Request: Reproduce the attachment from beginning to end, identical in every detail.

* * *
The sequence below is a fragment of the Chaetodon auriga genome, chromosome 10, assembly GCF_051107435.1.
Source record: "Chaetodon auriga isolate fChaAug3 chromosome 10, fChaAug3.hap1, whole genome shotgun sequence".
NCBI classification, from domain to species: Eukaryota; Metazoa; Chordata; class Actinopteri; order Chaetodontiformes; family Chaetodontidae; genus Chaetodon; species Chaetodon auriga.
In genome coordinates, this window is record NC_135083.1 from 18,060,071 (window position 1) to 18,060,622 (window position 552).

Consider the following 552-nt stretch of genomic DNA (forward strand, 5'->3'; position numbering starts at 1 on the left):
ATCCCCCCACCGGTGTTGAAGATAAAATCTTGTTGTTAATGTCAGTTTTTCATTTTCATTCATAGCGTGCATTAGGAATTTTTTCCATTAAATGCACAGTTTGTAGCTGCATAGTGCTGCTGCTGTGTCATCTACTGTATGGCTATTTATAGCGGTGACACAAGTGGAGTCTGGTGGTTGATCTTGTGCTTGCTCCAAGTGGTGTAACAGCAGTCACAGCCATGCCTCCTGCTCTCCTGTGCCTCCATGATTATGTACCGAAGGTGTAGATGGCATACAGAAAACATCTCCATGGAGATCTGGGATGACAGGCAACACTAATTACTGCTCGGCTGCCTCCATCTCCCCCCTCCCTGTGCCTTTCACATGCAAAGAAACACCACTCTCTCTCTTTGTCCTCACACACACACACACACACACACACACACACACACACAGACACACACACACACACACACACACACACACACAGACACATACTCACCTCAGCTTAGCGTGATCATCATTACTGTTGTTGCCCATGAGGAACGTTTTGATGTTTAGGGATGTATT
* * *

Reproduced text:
The sequence below is a fragment of the Chaetodon auriga genome, chromosome 10, assembly GCF_051107435.1.
Source record: "Chaetodon auriga isolate fChaAug3 chromosome 10, fChaAug3.hap1, whole genome shotgun sequence".
NCBI classification, from domain to species: Eukaryota; Metazoa; Chordata; class Actinopteri; order Chaetodontiformes; family Chaetodontidae; genus Chaetodon; species Chaetodon auriga.
In genome coordinates, this window is record NC_135083.1 from 18,060,071 (window position 1) to 18,060,622 (window position 552).

Consider the following 552-nt stretch of genomic DNA (forward strand, 5'->3'; position numbering starts at 1 on the left):
ATCCCCCCACCGGTGTTGAAGATAAAATCTTGTTGTTAATGTCAGTTTTTCATTTTCATTCATAGCGTGCATTAGGAATTTTTTCCATTAAATGCACAGTTTGTAGCTGCATAGTGCTGCTGCTGTGTCATCTACTGTATGGCTATTTATAGCGGTGACACAAGTGGAGTCTGGTGGTTGATCTTGTGCTTGCTCCAAGTGGTGTAACAGCAGTCACAGCCATGCCTCCTGCTCTCCTGTGCCTCCATGATTATGTACCGAAGGTGTAGATGGCATACAGAAAACATCTCCATGGAGATCTGGGATGACAGGCAACACTAATTACTGCTCGGCTGCCTCCATCTCCCCCCTCCCTGTGCCTTTCACATGCAAAGAAACACCACTCTCTCTCTTTGTCCTCACACACACACACACACACACACACACACACACACACAGACACACACACACACACACACACACACACACACAGACACATACTCACCTCAGCTTAGCGTGATCATCATTACTGTTGTTGCCCATGAGGAACGTTTTGATGTTTAGGGATGTATT